The people at Schott NYC have something nice and new coming for Spring ’11 — a little off-shoot collection of outerwear called Perfecto Brand by Schott NYC. The new goods were designed by none other than Mr. Greg Chapman, who seems to have given up Britain for the New World (at least for the time being). And not to worry Greg, if you keep designing clothes as nice as these we’ll let you stay. The initial line includes several shapes and materials, everything from the pictured Cone Mills selvedge pea coat and duffel, a rip-stop nylon parka and a small selection of leathers (a nod the the Perfecto heritage no doubt). Prices range from $400 to $1000 — everything made at the Schott NYC factory in Elizabeth, New Jersey. We’re getting an early look at this stuff, so you will have to wait until next January before you can add any of these to your closet.





Woolrich John, Rich & Bros.

Feb 18th, 2010 | Categories: Las Vegas, Outerwear | by Michael Williams

If you aren’t totally clear on the brand structure, there’s Woolrich, then Woolrich Woolen Mills and finally Woolrich John, Rich & Bros. The first is the main U.S. brand, the later two are the product of the geniuses of Italy’s WP. If you aren’t familiar with WP, they are the Italian distributor for Barbour, the global distributor of Woolrich and the owner of various other brands including shirt maker B.D. Baggies.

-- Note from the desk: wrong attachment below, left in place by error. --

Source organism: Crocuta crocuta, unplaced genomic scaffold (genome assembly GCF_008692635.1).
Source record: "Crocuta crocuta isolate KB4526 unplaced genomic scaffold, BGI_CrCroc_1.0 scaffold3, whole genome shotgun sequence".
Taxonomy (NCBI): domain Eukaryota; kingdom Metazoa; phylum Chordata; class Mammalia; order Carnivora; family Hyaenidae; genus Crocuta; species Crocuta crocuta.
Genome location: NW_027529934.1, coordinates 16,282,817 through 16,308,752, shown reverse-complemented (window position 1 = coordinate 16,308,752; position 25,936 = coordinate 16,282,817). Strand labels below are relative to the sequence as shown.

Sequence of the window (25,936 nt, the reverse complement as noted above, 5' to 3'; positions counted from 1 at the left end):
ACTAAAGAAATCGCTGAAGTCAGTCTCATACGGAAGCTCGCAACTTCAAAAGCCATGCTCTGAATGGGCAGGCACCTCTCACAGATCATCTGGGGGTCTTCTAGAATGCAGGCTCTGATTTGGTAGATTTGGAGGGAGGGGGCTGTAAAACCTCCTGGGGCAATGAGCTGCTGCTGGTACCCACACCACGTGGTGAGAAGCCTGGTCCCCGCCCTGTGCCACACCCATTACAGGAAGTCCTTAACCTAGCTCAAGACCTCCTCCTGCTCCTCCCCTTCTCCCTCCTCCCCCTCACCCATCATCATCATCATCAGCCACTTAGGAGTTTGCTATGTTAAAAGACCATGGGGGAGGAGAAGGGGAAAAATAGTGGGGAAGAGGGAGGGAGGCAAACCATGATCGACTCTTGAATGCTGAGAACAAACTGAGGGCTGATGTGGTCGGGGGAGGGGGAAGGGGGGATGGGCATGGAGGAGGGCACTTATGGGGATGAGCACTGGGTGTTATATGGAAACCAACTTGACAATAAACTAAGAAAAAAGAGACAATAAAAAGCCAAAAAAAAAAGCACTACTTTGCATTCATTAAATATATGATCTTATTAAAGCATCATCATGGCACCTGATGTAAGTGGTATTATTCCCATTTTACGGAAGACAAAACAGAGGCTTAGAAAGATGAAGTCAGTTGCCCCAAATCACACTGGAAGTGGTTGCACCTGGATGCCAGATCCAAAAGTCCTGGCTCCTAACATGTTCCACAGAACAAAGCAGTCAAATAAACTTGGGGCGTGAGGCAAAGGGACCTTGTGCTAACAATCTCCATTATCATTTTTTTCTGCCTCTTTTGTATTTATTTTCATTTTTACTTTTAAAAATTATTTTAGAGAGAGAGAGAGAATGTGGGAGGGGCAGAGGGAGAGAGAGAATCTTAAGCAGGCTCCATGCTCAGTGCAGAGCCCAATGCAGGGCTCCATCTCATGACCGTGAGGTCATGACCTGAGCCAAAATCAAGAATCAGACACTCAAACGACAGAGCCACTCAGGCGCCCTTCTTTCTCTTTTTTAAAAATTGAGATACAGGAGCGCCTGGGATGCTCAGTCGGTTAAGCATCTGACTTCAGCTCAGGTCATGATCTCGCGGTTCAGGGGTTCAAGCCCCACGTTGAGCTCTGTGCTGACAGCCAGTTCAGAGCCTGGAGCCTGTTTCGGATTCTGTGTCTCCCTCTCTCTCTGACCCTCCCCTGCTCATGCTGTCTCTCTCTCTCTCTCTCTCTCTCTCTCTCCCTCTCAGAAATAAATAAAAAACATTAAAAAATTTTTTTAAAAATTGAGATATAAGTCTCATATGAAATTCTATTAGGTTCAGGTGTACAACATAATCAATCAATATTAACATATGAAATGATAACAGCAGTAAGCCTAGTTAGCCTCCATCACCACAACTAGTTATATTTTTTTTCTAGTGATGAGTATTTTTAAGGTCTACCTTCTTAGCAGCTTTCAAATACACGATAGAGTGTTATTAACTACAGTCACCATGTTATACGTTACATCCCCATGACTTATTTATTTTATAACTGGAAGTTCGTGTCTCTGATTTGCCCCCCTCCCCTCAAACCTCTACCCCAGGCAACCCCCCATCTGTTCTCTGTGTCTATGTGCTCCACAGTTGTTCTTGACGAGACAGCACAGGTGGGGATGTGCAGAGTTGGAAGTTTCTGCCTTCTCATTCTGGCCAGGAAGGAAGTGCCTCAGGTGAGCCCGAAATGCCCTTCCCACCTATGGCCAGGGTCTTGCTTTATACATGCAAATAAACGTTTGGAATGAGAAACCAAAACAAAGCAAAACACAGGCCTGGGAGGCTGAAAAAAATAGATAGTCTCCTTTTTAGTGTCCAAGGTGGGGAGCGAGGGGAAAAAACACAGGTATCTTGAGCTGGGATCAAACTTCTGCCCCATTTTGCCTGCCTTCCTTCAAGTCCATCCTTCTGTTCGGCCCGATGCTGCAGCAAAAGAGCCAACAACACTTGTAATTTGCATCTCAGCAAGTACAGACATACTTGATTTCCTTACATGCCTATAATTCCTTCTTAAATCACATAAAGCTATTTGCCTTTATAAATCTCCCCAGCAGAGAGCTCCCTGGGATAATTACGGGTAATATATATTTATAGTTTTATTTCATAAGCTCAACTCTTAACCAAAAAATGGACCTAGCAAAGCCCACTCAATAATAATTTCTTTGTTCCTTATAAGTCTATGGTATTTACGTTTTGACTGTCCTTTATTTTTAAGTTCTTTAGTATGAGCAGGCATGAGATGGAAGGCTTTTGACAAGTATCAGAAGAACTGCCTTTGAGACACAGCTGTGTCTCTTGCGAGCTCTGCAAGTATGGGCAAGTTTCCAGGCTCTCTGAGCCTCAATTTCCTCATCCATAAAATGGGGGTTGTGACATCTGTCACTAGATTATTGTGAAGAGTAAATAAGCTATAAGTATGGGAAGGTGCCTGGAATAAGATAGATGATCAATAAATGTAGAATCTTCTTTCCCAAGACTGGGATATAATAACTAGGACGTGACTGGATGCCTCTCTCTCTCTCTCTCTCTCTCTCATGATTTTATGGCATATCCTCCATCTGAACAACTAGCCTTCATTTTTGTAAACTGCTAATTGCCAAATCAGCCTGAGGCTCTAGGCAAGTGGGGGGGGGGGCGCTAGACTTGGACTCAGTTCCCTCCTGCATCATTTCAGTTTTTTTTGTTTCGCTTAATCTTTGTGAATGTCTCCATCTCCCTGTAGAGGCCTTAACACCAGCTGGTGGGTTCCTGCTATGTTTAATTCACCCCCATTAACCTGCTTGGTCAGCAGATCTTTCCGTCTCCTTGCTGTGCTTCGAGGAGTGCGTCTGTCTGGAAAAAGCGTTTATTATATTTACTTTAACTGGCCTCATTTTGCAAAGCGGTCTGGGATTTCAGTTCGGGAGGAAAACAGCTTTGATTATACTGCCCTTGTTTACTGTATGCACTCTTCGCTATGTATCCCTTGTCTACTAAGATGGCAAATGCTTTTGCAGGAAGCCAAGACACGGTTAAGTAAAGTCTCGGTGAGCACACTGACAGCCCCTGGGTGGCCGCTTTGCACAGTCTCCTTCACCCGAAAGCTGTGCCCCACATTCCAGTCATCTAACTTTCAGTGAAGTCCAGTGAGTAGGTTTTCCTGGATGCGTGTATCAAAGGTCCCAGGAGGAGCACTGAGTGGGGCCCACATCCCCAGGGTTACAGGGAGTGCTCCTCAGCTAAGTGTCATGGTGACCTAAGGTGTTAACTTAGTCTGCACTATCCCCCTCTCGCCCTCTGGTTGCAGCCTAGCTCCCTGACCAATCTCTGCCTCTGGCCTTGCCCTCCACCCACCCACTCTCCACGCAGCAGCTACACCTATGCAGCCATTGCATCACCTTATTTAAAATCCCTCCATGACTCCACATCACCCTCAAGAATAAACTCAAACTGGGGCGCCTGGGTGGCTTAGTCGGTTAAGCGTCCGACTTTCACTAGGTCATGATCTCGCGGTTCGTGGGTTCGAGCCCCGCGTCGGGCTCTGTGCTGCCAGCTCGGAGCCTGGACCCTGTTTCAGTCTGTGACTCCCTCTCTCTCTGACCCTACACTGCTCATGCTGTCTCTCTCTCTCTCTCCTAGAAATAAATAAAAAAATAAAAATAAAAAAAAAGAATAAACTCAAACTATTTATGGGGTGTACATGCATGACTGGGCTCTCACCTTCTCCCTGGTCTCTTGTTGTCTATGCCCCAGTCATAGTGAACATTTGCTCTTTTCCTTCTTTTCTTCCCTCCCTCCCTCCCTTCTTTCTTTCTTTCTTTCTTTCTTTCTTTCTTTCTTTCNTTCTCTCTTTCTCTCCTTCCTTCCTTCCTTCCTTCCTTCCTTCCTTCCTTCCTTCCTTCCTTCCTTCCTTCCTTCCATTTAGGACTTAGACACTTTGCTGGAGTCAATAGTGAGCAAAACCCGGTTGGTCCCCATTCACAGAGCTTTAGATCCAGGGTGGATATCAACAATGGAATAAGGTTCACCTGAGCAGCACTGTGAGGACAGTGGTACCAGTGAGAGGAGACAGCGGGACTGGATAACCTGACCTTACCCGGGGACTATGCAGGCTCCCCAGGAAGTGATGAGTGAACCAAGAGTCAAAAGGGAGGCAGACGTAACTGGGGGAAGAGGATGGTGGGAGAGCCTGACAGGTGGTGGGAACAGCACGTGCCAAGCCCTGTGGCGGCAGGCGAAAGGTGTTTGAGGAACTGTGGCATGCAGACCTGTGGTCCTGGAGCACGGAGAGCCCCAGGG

Expedition Outfitter c.1966

Feb 3rd, 2010 | Categories: Outerwear, Retail | by Michael Williams

If you follow the ACL Twitter you would have known all about my little adventure this past Sunday. I decided to make the drive out to Hamburg, PA for a little shopping. What possible store could warrant a two hour drive to the Lehigh Valley? One word: Cabela’s. It has been a few years since I stepped foot in one of the Nebraska retailer’s massive stores, and to be honest, I was pretty disappointed with what I found. While I know I am not the target demo for such a store, I will say that I found the product mix to be fairly boring.

Eddie_Bauer_1966_Catalog_7





The Ursula Suit

Jan 25th, 2010 | Categories: England, Military, Motorcycles, Outerwear, WWII | by Michael Williams

Ursula_Suit_Phillips

If you haven’t been to the Barbour archives (don’t feel bad, I haven’t either) you might be unfamiliar with the Ursula Suit story. The Ursula suit is a coveted British WWII artifact made expressly for Lieutenant Commander George Phillips (pictured above c.1939) and the crew of the submarine HMS Ursula. Mr. Phillips was unhappy with water stopping ability of the issued Navy kit, so he took matters into his own hands and commissioned Barbour to make what would become the famous (and standard issue) Ursula Suit.





The Deer Hunter | L.L. Bean c.1969

Jan 14th, 2010 | Categories: Americana, Hunting & Fishing, Outerwear, Shoes, Vintage | by Michael Williams

LL_BEAN_3

First things first, lets be happy that it is still cold outside and we can take full advantage of wearing all of our favorite winter goods. This catalog from 1969 is the convergence of two of my favorite things: nostalgic ephemera and L.L. Bean. This booklet features some choice goods, along with a cover shot of a hunter about strike down Bambi. Safe to say that 2010 Bean is not going to be using cover art like this — but some of these goods are a bit less controversial and have been much more long lasting. That Flotation Jacket sure does look familiar.